Second Sunday of Lent
The story of the transfiguration of Jesus represents an important stage in the education of the disciples. They expected a glorious Messiah. Now Jesus reveals to them that the One sent by God is the humble and suffering Servant.
We all are aware of the resistance of human nature to the invitation to follow Jesus crucified. We know that, through Jesus, our destiny is one of glory, but he has to instruct us, as he instructed the disciples, and progressively prompts us to overcome the obstacle of suffering and death. The Cross is not easy for us to understand, since it violates all human instincts. What is important is that we “listen” to Jesus, who walks before us and leads us to our immortal transfiguration.
The story of the Transfiguration of Jesus is told each year on the 2nd Sunday of Lent, this year in Mark’s version. This event in the life of Jesus belongs to the last year of his public life; he is on his way to Jerusalem to suffer for mankind a brutal passion and death. Opposed by the religious leaders and disappointed by the reaction of the crowds misled by their leaders, Jesus could only count on a handful of faithful disciples. His messianic career seemed to be a total failure. Two significant episodes preceded the Transfiguration: Peter identified Jesus as the Messiah, and Jesus gave the first prediction of his suffering and death.
It is against this background that the narrative of Jesus’ Transfiguration is projected in the Gospel. It represents an important stage in the education of the disciples. They expected a glorious Messiah. Now Jesus reveals to them that the One sent by God is the humbled and suffering Servant. He has nothing to offer to his own disciples but the cross and self-denial. Jesus wishes to help them overcome the contradiction which they so keenly feel by showing that the suffering Son will be glorified. It is an intervention of God himself who wants to disclose all the splendor and sublimity of Jesus’ future glory to his disciples, and in this way strengthen their faith in the Messiah in whom they believe.
The real meaning of the event is expressed by the voice from heaven: This is my beloved Son; on him my favor rests; listen to him. The same heavenly declaration as that at Jesus’ baptism, except for the addition listen to him. The heavenly voice brings into strong relief the divine dimension that there is in Jesus. It is this dimension that is especially revealed by the radiance of Jesus’ face and clothes. It is the divine nature that shines through Jesus’ humanity. This divine light was always there but it was hidden. Now it shines for a while just to let his beloved disciples realize that it is there and that it belongs to him.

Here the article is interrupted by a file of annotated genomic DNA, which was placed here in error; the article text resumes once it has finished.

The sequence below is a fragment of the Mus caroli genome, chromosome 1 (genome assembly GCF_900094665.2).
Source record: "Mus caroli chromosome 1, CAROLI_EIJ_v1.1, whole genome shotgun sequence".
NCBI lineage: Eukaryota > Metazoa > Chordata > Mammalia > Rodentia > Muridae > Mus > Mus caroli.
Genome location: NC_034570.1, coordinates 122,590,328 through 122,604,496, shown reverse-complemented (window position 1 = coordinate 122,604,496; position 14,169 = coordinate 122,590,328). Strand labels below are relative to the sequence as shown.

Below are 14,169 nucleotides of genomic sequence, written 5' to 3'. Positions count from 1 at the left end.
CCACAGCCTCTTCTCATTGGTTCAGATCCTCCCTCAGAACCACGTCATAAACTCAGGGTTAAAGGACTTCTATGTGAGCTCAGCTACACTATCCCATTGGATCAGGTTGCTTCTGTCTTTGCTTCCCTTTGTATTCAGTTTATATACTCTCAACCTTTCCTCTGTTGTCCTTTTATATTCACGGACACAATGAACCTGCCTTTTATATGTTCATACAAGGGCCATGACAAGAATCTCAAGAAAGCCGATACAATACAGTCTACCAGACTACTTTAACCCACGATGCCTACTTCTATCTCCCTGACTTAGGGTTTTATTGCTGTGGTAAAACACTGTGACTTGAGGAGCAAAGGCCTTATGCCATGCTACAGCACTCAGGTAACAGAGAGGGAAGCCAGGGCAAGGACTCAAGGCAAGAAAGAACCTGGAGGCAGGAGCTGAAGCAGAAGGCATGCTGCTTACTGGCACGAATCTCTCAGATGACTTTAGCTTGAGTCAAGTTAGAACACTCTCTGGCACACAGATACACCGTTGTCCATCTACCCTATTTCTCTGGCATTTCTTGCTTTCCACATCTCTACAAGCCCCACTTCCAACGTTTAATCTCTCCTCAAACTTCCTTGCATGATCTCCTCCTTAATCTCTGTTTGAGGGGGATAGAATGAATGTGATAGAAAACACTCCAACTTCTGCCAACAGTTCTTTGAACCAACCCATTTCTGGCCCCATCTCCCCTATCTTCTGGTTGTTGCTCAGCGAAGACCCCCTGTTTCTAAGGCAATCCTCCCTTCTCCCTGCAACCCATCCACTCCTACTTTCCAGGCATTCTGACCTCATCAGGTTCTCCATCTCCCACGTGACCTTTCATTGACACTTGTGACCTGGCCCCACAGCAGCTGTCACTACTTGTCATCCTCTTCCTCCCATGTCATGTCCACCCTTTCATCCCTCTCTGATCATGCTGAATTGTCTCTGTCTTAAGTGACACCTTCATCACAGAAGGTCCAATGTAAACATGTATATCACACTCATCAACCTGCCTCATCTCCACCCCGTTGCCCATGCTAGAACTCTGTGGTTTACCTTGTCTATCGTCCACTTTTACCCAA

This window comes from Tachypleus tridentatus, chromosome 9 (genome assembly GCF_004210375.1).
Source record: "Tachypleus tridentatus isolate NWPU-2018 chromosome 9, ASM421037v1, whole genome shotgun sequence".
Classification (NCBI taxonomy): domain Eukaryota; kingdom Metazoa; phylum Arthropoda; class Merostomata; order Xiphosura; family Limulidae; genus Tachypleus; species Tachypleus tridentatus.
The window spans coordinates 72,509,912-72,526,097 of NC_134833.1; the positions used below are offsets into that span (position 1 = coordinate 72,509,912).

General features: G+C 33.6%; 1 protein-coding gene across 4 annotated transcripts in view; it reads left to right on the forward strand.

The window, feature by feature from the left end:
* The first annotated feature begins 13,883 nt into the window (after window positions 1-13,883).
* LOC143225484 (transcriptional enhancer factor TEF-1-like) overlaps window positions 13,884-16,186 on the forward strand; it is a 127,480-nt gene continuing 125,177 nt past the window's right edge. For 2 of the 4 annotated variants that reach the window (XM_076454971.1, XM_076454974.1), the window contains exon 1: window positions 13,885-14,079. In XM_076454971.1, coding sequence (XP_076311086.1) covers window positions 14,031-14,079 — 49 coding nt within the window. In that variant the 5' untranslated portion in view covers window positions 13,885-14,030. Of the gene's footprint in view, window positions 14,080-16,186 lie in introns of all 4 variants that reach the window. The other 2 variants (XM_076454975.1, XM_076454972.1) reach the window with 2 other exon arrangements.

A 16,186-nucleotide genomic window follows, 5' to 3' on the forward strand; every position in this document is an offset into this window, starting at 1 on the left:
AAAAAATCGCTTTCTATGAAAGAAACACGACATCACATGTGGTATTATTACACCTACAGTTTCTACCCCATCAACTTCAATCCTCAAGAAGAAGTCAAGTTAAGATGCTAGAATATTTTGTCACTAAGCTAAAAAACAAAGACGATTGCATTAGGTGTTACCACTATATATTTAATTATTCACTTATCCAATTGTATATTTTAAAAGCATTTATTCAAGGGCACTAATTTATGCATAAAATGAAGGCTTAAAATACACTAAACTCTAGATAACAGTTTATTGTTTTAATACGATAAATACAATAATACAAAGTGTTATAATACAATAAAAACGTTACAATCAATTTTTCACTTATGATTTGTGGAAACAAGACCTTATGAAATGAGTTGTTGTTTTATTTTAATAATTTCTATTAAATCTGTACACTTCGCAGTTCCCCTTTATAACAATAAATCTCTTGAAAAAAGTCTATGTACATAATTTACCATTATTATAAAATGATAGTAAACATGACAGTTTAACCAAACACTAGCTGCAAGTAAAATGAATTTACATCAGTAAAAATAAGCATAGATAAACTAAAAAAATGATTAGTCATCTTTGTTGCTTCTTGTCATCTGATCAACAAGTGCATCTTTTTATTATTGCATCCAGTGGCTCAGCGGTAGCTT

The Transfiguration of the Lord allowed his disciples a glimpse of who Jesus really was. It was, in some way, an anticipation, a foretaste and a sort of sign of his Resurrection. For a while in his state of servant, Jesus manifested the glory that he had when he was living in the condition and state of God. For a while he showed to his closest friends what he had before, what he is going to have later on, thereby suggesting what he is even now in his state of Servant.
The display of Jesus’ glory is not just a show, there is a didactic dimension to it. The disciples find it difficult to grasp fully the mission and identity of Jesus. The Transfiguration gives them courage and hope for the dark journey ahead; it gives them a glimpse of the glory of the resurrection, which lies beyond the death of Jesus on the Cross. Moreover, God authenticates and guarantees Jesus’ teaching, and wants us to listen to him. This is perhaps the most important message of today’s reading for us. Our faith has to be actualized by listening to what Jesus says to us in his Gospel, in his community, in his representatives, or as individuals with a personal mission in this world and in his community. If we listen to Jesus, he will lead us to our immortal transfiguration.